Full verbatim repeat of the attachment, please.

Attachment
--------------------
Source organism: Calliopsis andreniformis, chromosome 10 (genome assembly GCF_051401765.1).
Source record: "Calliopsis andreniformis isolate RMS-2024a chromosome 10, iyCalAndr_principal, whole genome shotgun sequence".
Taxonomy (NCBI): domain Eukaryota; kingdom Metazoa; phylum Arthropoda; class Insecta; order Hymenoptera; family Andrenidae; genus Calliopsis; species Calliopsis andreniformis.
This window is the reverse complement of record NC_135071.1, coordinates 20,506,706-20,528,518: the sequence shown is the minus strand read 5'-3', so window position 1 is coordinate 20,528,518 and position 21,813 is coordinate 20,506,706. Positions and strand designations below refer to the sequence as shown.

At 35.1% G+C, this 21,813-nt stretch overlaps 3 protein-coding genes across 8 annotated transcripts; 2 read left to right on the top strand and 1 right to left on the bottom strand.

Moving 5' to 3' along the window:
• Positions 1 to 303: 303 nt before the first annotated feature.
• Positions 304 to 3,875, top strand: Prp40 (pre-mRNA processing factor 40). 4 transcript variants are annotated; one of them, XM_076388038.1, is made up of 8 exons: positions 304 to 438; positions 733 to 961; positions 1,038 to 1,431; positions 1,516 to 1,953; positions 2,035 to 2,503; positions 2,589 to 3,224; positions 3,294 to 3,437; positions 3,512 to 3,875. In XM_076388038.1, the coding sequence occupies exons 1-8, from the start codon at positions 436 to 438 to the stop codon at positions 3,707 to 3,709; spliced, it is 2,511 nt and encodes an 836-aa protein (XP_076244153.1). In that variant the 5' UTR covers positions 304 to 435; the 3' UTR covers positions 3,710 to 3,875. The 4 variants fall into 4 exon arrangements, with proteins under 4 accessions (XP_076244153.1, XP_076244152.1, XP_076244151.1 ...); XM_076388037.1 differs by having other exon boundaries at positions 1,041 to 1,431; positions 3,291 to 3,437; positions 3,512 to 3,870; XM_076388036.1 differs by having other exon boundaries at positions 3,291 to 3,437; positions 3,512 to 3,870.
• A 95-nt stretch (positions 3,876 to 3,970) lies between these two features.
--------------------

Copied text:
Source organism: Calliopsis andreniformis, chromosome 10 (genome assembly GCF_051401765.1).
Source record: "Calliopsis andreniformis isolate RMS-2024a chromosome 10, iyCalAndr_principal, whole genome shotgun sequence".
Taxonomy (NCBI): domain Eukaryota; kingdom Metazoa; phylum Arthropoda; class Insecta; order Hymenoptera; family Andrenidae; genus Calliopsis; species Calliopsis andreniformis.
This window is the reverse complement of record NC_135071.1, coordinates 20,506,706-20,528,518: the sequence shown is the minus strand read 5'-3', so window position 1 is coordinate 20,528,518 and position 21,813 is coordinate 20,506,706. Positions and strand designations below refer to the sequence as shown.

At 35.1% G+C, this 21,813-nt stretch overlaps 3 protein-coding genes across 8 annotated transcripts; 2 read left to right on the top strand and 1 right to left on the bottom strand.

Moving 5' to 3' along the window:
• Positions 1 to 303: 303 nt before the first annotated feature.
• Positions 304 to 3,875, top strand: Prp40 (pre-mRNA processing factor 40). 4 transcript variants are annotated; one of them, XM_076388038.1, is made up of 8 exons: positions 304 to 438; positions 733 to 961; positions 1,038 to 1,431; positions 1,516 to 1,953; positions 2,035 to 2,503; positions 2,589 to 3,224; positions 3,294 to 3,437; positions 3,512 to 3,875. In XM_076388038.1, the coding sequence occupies exons 1-8, from the start codon at positions 436 to 438 to the stop codon at positions 3,707 to 3,709; spliced, it is 2,511 nt and encodes an 836-aa protein (XP_076244153.1). In that variant the 5' UTR covers positions 304 to 435; the 3' UTR covers positions 3,710 to 3,875. The 4 variants fall into 4 exon arrangements, with proteins under 4 accessions (XP_076244153.1, XP_076244152.1, XP_076244151.1 ...); XM_076388037.1 differs by having other exon boundaries at positions 1,041 to 1,431; positions 3,291 to 3,437; positions 3,512 to 3,870; XM_076388036.1 differs by having other exon boundaries at positions 3,291 to 3,437; positions 3,512 to 3,870.
• A 95-nt stretch (positions 3,876 to 3,970) lies between these two features.